Clinical Study| Volume 23, ISSUE 5, P695-702, May 2023

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Full-endoscopic spine surgery diminishes surgical site infections – a propensity score-matched analysis

Published:January 25, 2023DOI:



      Surgical site infections (SSI) are one the most frequent and costly complications following spinal surgery. The SSI rates of different surgical approaches need to be analyzed to successfully minimize SSI occurrence.


      The purpose of this study was to define the rate of SSIs in patients undergoing full-endoscopic spine surgery (FESS) and then to compare this rate against a propensity score-matched cohort from the National Surgical Quality Improvement Program (NSQIP) database.


      This is a retrospective multicenter cohort study using a propensity score-matched analysis of prospectively maintained databases.


      A total of 1277 noninstrumented FESS cases between 2015 and 2021 were selected for analysis. In the nonendoscopic NSQIP cohort we selected data of 55,882 patients.


      The occurrence of any SSI was the primary outcome. We also collected any other perioperative complications, demographic data, comorbidities, operative details, history of smoking, and chronic steroid intake.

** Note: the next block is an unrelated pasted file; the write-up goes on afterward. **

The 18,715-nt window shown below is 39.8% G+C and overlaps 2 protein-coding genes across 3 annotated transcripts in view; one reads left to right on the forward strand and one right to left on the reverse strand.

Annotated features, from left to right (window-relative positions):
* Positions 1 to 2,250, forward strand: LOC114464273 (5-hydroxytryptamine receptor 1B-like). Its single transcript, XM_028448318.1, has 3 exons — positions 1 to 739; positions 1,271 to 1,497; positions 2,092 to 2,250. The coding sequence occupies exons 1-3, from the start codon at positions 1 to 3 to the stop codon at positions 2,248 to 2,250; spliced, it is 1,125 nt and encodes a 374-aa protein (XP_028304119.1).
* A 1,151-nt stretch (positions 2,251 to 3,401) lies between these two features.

All FESS cases from a multi-institutional group that underwent surgery from 2015 to 2021 were identified for analysis. A cohort of cases for comparison was identified from the NSQIP database using Current Procedural Terminology of nonendoscopic cervical, thoracic, and lumbar procedures from 2015 to 2019. Trauma cases as well as arthrodesis procedures, surgeries to treat pathologies affecting more than 4 levels or spine tumors that required surgical treatment were excluded. In addition, nonelective cases, and patients with wounds worse than class 1 were also not included. Patient demographics, comorbidities, and operative details were analyzed for propensity matching.


      In the nonpropensity-matched dataset, the endoscopic cohort had a significantly higher incidence of medical comorbidities. The SSI rates for nonendoscopic and endoscopic patients were 1.2% and 0.001%, respectively, in the nonpropensity match cohort (p-value <.011). Propensity score matching yielded 5936 nonendoscopic patients with excellent matching (standard mean difference of 0.007). The SSI rate in the matched population was 1.1%, compared to 0.001% in endoscopic patients with an odds ratio 0.063 (95% confidence interval (CI) 0.009–0.461, p=.006) favoring FESS.


      FESS compares favorably for risk reduction in SSI following spinal decompression surgeries with similar operative characteristics. As a consequence, FESS may be considered the optimal strategy for minimizing SSI morbidity.



      FESS (full-endoscopic spine surgery), SSI (surgical site infection), MISS (minimally invasive spinal surgery)
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